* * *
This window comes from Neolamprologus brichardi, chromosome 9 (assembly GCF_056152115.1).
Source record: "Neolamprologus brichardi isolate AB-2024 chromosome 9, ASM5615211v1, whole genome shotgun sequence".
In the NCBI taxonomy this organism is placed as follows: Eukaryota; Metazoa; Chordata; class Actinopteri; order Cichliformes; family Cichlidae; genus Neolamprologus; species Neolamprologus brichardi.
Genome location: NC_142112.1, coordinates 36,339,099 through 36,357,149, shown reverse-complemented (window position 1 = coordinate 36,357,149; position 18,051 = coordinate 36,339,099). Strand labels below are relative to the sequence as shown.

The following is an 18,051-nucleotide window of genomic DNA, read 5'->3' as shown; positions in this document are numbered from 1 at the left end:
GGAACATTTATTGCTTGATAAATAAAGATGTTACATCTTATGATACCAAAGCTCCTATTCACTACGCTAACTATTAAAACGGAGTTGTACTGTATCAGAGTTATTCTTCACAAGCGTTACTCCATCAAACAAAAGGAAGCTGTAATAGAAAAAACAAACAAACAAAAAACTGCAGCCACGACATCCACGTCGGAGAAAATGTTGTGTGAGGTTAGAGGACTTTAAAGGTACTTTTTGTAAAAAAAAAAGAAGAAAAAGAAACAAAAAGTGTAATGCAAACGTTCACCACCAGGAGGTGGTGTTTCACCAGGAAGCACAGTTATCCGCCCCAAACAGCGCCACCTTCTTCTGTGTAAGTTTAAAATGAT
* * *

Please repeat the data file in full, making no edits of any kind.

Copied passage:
This window comes from Neolamprologus brichardi, chromosome 9 (assembly GCF_056152115.1).
Source record: "Neolamprologus brichardi isolate AB-2024 chromosome 9, ASM5615211v1, whole genome shotgun sequence".
In the NCBI taxonomy this organism is placed as follows: Eukaryota; Metazoa; Chordata; class Actinopteri; order Cichliformes; family Cichlidae; genus Neolamprologus; species Neolamprologus brichardi.
Genome location: NC_142112.1, coordinates 36,339,099 through 36,357,149, shown reverse-complemented (window position 1 = coordinate 36,357,149; position 18,051 = coordinate 36,339,099). Strand labels below are relative to the sequence as shown.

The following is an 18,051-nucleotide window of genomic DNA, read 5'->3' as shown; positions in this document are numbered from 1 at the left end:
GGAACATTTATTGCTTGATAAATAAAGATGTTACATCTTATGATACCAAAGCTCCTATTCACTACGCTAACTATTAAAACGGAGTTGTACTGTATCAGAGTTATTCTTCACAAGCGTTACTCCATCAAACAAAAGGAAGCTGTAATAGAAAAAACAAACAAACAAAAAACTGCAGCCACGACATCCACGTCGGAGAAAATGTTGTGTGAGGTTAGAGGACTTTAAAGGTACTTTTTGTAAAAAAAAAAGAAGAAAAAGAAACAAAAAGTGTAATGCAAACGTTCACCACCAGGAGGTGGTGTTTCACCAGGAAGCACAGTTATCCGCCCCAAACAGCGCCACCTTCTTCTGTGTAAGTTTAAAATGAT